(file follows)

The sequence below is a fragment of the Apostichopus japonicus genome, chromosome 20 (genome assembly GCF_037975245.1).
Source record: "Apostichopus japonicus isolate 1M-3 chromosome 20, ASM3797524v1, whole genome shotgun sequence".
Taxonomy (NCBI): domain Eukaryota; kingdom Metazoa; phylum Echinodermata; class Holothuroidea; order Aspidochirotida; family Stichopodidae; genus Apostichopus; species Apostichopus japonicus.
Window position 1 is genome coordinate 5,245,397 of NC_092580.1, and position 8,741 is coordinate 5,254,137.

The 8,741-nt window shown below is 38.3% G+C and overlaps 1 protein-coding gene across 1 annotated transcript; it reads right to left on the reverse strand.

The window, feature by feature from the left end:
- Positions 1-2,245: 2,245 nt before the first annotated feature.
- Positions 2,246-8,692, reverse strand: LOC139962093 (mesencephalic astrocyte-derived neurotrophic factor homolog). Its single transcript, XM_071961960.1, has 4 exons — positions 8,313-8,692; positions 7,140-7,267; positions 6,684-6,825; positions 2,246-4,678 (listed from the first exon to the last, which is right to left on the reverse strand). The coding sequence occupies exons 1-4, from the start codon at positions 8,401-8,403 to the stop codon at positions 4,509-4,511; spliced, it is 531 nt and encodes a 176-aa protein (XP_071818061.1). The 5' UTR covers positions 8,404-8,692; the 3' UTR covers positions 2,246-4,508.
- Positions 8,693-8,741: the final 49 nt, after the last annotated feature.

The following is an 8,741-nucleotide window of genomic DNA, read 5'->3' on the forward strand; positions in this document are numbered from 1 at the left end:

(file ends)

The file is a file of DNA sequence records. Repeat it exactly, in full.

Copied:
The sequence below is a fragment of the Apostichopus japonicus genome, chromosome 20 (genome assembly GCF_037975245.1).
Source record: "Apostichopus japonicus isolate 1M-3 chromosome 20, ASM3797524v1, whole genome shotgun sequence".
Taxonomy (NCBI): domain Eukaryota; kingdom Metazoa; phylum Echinodermata; class Holothuroidea; order Aspidochirotida; family Stichopodidae; genus Apostichopus; species Apostichopus japonicus.
Window position 1 is genome coordinate 5,245,397 of NC_092580.1, and position 8,741 is coordinate 5,254,137.

The 8,741-nt window shown below is 38.3% G+C and overlaps 1 protein-coding gene across 1 annotated transcript; it reads right to left on the reverse strand.

The window, feature by feature from the left end:
- Positions 1-2,245: 2,245 nt before the first annotated feature.
- Positions 2,246-8,692, reverse strand: LOC139962093 (mesencephalic astrocyte-derived neurotrophic factor homolog). Its single transcript, XM_071961960.1, has 4 exons — positions 8,313-8,692; positions 7,140-7,267; positions 6,684-6,825; positions 2,246-4,678 (listed from the first exon to the last, which is right to left on the reverse strand). The coding sequence occupies exons 1-4, from the start codon at positions 8,401-8,403 to the stop codon at positions 4,509-4,511; spliced, it is 531 nt and encodes a 176-aa protein (XP_071818061.1). The 5' UTR covers positions 8,404-8,692; the 3' UTR covers positions 2,246-4,508.
- Positions 8,693-8,741: the final 49 nt, after the last annotated feature.

The following is an 8,741-nucleotide window of genomic DNA, read 5'->3' on the forward strand; positions in this document are numbered from 1 at the left end: